The following quote from John Miller’s “Empire and the Animal Body: violence, identity and ecology in Victorian adventure fiction” speaks to Shantz’s “Green Syndicalism”, while showing a more complex genealogy than he describes:
To Adorno, the interdependence of human and animal suffering is constituted through a rhetorical strategy that legitimates violence against humans by naming them as animals. Next to this we might also cite Jacques Derrida’s identification in his essay ‘Eating Well’ of a place that remains open through violence against animals for a ‘noncriminal putting to death’ that implicity permits the kinds of atrocities to which Adorno alludes. Comparably, Jean Baudrillard in an analysis of the ‘industrial organization of death’ in contemporary agri-business reflects with similar emphasis on the intimacy of human and animal suffering that, ‘Everything has happened to them that has happened to us. Our destiny has never been separated from theirs.’ (14)
It is also a something lacking from Zizek’s analyses of of violence, curiously so since violence against animals make subjectivizable the conditions of objective violence.
At issue is how the original enlightenment discourse was related to broader trends in Japanese religion and culture. One school of thought has found in notions of original enlightenment an expression, couched in Buddhistic terms, of a pre-Buddhist, archaic Japanese mentality or psychological orientation characterized by the affirmation of nature and accommodation to phenomenal realities. This tendency to harmonize with outer reality is sometimes said to have originated in primitive responses to Japan’s scenic beauty and mild climate, with its orderly progression of seasons, and even to hold the key to healing the rift between humans and the natural world said to have precipitated the ecological problems of the West. More recently, another group of scholars has made original enlightenment thought the target of a scathing critique. These are the exponents of the intellectual movement known as “Critical Buddhism”, of which more will be said in the next chapter. Critical Buddhism charges that notions of original enlightenment introduce into Buddhism the non-Buddhist concept of an ātman or metaphysical substrate, subverting the normative Buddhist teaching that all things are empty of independent self-essence. Moreover, despite its superficial semblance of egalitarianism, the claim that all phenomena are enlightened inherently serves to sacralize the given order and thus legitimates social inequalities. Notions of original enlightenment, say the critical Buddhists, have served to bolster the emperor system, wartime imperial aggression, and uncritical, self-glorifying Japanism.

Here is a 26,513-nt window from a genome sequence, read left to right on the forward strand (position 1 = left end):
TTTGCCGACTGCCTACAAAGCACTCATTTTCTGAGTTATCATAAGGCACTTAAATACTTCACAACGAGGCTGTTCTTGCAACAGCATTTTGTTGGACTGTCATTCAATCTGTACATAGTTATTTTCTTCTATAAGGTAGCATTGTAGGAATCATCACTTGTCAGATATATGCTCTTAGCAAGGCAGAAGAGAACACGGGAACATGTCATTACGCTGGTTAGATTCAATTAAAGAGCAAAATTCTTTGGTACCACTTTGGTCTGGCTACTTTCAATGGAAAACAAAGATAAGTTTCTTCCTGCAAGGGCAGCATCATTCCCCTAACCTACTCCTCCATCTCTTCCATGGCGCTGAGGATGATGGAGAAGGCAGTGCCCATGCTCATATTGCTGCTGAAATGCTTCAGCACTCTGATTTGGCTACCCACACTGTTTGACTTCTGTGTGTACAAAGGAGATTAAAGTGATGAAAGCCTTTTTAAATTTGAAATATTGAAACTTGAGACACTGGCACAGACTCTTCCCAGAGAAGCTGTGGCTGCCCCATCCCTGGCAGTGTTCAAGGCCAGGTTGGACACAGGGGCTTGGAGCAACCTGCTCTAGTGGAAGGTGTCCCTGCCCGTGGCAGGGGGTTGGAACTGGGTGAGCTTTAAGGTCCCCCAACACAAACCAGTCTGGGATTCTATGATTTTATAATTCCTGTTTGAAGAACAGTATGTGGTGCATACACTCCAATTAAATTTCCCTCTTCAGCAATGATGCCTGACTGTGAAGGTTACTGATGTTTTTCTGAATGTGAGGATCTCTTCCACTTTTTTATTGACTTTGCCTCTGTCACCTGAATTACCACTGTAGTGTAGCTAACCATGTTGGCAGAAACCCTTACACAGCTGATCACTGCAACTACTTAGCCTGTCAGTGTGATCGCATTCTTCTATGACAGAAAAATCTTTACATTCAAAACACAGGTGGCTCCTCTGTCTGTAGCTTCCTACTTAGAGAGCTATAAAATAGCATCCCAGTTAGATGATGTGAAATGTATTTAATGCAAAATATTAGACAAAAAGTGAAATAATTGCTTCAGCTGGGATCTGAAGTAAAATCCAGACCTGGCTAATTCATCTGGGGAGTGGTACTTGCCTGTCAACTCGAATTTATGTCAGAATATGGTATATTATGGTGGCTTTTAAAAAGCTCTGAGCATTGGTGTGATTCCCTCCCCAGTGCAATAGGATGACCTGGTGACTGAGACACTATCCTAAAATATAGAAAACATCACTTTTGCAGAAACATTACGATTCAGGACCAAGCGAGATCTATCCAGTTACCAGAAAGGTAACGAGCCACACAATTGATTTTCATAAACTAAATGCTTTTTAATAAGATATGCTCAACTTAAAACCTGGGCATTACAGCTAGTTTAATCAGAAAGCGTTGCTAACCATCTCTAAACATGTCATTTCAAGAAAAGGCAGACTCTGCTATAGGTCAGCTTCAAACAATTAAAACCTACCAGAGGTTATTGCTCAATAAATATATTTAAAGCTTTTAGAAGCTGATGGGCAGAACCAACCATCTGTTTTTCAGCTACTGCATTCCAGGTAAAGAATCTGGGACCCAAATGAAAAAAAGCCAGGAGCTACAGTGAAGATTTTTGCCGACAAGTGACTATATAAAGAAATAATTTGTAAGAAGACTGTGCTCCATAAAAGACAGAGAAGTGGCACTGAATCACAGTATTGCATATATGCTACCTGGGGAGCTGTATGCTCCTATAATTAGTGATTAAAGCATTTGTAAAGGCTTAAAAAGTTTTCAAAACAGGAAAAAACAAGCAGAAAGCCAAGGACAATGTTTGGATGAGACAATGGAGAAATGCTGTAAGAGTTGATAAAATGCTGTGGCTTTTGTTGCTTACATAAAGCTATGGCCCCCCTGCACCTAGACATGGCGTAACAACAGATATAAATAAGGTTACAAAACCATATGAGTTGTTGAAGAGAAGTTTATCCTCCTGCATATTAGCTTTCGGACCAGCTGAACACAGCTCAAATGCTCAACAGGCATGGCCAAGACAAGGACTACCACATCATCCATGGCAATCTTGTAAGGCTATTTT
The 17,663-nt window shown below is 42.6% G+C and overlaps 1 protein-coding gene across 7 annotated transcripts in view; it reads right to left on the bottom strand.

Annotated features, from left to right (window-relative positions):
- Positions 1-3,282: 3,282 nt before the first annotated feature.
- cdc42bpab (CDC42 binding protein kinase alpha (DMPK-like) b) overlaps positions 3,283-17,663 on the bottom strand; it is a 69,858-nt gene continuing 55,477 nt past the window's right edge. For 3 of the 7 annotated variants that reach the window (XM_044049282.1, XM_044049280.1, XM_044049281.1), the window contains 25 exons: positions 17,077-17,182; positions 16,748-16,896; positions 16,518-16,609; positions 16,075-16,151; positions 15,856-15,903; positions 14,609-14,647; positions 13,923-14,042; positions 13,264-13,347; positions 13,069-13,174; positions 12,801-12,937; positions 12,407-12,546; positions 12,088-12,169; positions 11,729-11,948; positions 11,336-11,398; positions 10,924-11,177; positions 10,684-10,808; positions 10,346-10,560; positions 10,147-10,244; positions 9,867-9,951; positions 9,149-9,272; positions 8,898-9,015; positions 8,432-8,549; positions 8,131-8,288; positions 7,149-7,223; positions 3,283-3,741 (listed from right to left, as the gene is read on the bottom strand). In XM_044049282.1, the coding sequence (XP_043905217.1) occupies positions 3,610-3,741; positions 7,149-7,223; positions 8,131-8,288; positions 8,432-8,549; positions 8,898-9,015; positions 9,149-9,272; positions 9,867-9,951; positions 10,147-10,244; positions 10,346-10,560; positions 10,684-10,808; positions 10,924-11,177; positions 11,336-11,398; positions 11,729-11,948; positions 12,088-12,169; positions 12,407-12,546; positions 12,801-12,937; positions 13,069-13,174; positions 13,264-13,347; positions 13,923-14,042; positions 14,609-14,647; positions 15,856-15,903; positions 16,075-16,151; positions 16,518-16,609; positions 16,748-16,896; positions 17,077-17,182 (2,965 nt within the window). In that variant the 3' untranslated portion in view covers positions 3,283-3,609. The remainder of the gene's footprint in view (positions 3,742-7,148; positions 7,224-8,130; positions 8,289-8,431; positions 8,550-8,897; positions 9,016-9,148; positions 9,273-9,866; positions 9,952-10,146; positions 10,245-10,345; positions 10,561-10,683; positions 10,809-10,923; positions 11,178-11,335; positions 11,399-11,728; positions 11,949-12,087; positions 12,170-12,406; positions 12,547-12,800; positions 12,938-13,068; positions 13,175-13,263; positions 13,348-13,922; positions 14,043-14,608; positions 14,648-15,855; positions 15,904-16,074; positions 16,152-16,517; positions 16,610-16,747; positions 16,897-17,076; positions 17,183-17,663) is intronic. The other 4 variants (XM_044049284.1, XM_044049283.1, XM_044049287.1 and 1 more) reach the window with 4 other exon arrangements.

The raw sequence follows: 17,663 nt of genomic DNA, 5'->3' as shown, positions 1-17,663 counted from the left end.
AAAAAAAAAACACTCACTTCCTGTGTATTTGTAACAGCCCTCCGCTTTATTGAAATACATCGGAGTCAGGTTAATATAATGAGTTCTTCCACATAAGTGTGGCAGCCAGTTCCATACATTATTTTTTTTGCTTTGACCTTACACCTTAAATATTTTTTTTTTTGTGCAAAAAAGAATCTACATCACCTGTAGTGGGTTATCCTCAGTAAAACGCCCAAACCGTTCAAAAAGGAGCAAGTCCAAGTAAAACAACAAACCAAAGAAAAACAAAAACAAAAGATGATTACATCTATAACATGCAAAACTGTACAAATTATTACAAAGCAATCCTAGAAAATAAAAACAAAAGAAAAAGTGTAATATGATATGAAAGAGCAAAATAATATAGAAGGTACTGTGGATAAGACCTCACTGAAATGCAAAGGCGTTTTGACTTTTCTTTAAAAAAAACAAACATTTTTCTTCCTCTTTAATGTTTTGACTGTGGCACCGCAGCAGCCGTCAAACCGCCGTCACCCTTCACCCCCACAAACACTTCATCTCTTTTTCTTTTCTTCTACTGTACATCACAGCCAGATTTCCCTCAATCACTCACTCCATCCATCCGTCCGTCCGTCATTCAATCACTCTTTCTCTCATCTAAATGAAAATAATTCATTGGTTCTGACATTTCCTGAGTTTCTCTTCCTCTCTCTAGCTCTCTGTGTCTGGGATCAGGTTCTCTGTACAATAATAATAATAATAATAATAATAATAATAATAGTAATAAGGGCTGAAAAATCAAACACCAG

Page 4 of “Original Enlightenement and the Transformation of Medieval Japanese Buddhism” by Jacqueline I. Stone.
This is quite literally an example of the kind of Critical Buddhism that I said Zizek fails to account for in his critical-therapeutic schema for universal religions in the age of global capitalism. He argues that Christianity is the only religion today that offers a critical charge, while Buddhism and associated New Age obscurantism make the whole prospect of TINA a spiritual non-problem.
Below are links to material summarizing or extracted from books that interest me for their overlapping concern with work, time; and a perspective on social action that connects worker-control in the workplace to social-power in worker-communities beyond the workplace or wage-relation. Weeks does this with regard to gender and divisions of labor, while Shantz focuses on ecology and productivism. I mostly include Heidegger because of the importance of his work to deep ecologists, but also because the questions he raises about being and time are compelling inquries of modern anxieties about authenticity and presence in activity, as well as dis-ease about the psychic & social dislocations and ecological repercussions of technology.
“Green Syndicalism”, by Jeff Shantz.
“The Problem With Work: feminism, marxism, antiwork politics and postwork imaginaries”, by Kathi Weeks.
“Being and Time”, by Martin Heidegger.
“Time, Labor and Social Domination”, by Moishe Postone.